Monday, November 7, 2016
Review of "The Dark Vineyard" by Martin Walker
Police Chief Bruno Correges of Saint-Denis, France is on the spot when a fire destroys a field of genetically modified crops (GMOs) and a nearby barn - which unexpectedly contains a batch of office equipment. Bruno becomes suspicious of the local ecolos (green party members), who vehemently oppose GMOs. He questions Alphonse, the elderly, hippie leader of the "greens' and his foster son Max, a handsome young man who works for a local wine maker and hopes to become a vintner himself. Alphonse and Max claim to know nothing about the fire. Bruno isn't convinced but he has no proof and is reluctant to accuse the locals because of his love for Saint-Denis and its people.
To heighten the mystery, the burned GMO field is owned by a shadowy corporation called Agricolae that did not have the proper permits to grow the crops. The national police arrive to look into the arson, including Bruno's old flame Isabelle, a detective who recently moved to Paris. There's angst between Bruno and Isabelle because she wants big city opportunities while Bruno is determined to remain in Saint-Denis.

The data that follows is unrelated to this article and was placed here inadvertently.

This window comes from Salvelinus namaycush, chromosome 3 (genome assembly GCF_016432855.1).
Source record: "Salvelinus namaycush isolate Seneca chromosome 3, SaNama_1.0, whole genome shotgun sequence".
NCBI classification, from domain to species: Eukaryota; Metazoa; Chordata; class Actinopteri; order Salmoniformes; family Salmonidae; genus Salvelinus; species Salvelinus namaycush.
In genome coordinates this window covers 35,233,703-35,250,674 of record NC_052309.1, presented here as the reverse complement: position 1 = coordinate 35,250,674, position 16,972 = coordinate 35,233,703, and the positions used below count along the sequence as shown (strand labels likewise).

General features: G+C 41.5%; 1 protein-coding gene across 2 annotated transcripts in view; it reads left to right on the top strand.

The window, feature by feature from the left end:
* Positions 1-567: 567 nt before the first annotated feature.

Meanwhile a partnership of foreign wine makers - led by Monsieur Dupuy and Fernando Bondino - arrive in Saint-Denis with an offer to take over the local vineyards. This foreign syndicate plans to use cutting edge techniques to make wine, attract tourists, run hotels, and so on. To add to the goings on, a beautiful Canadian girl named Jacqueline - also a wine expert - takes a job with a local wine maker and has liasions with Max and Fernando.
Before long there are physcial fights over Jacqueline and two peculiar deaths, all of which engages Bruno's attention. Bruno is also concerned that the foreign wine syndicate will harm Saint-Denis, unlike the mayor - who thinks they're a great idea. In between investigating the arson, looking into the peculiar deaths, and trying to derail the wine syndicate Bruno engages in romance, has a fabulous barbecue, and hobnobs with an interesting array of friends/acquaintances - including an old friend who's dying of cancer.
Much of the charm of this series is the ambiance of the French countryside, which is on vivid dsplay once more in this story. All in all this is an enjoyable mystery with engaging characters, an interesting (if not totally realistic) plot, and a satisfying climax that ties everything together. An entertaining light read.